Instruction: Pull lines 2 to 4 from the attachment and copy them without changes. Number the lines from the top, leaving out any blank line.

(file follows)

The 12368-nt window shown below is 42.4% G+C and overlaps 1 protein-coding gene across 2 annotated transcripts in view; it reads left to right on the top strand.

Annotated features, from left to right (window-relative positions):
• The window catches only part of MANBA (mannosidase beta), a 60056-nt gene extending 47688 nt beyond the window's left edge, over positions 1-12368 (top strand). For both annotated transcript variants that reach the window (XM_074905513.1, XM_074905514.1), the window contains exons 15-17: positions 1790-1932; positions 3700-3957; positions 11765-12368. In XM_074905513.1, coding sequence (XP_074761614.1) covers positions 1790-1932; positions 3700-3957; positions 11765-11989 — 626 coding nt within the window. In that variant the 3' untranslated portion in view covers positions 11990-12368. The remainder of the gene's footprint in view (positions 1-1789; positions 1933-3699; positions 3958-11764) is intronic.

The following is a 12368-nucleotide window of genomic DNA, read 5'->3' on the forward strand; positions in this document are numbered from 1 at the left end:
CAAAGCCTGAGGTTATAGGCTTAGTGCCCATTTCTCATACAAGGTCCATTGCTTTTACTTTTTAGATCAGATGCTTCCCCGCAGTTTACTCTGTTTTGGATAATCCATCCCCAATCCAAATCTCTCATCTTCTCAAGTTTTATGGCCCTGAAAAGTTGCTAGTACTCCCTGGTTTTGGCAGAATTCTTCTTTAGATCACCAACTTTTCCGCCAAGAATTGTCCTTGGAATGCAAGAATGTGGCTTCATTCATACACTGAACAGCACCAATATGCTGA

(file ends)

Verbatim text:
Annotated features, from left to right (window-relative positions):
• The window catches only part of MANBA (mannosidase beta), a 60056-nt gene extending 47688 nt beyond the window's left edge, over positions 1-12368 (top strand). For both annotated transcript variants that reach the window (XM_074905513.1, XM_074905514.1), the window contains exons 15-17: positions 1790-1932; positions 3700-3957; positions 11765-12368. In XM_074905513.1, coding sequence (XP_074761614.1) covers positions 1790-1932; positions 3700-3957; positions 11765-11989 — 626 coding nt within the window. In that variant the 3' untranslated portion in view covers positions 11990-12368. The remainder of the gene's footprint in view (positions 1-1789; positions 1933-3699; positions 3958-11764) is intronic.

The following is a 12368-nucleotide window of genomic DNA, read 5'->3' on the forward strand; positions in this document are numbered from 1 at the left end: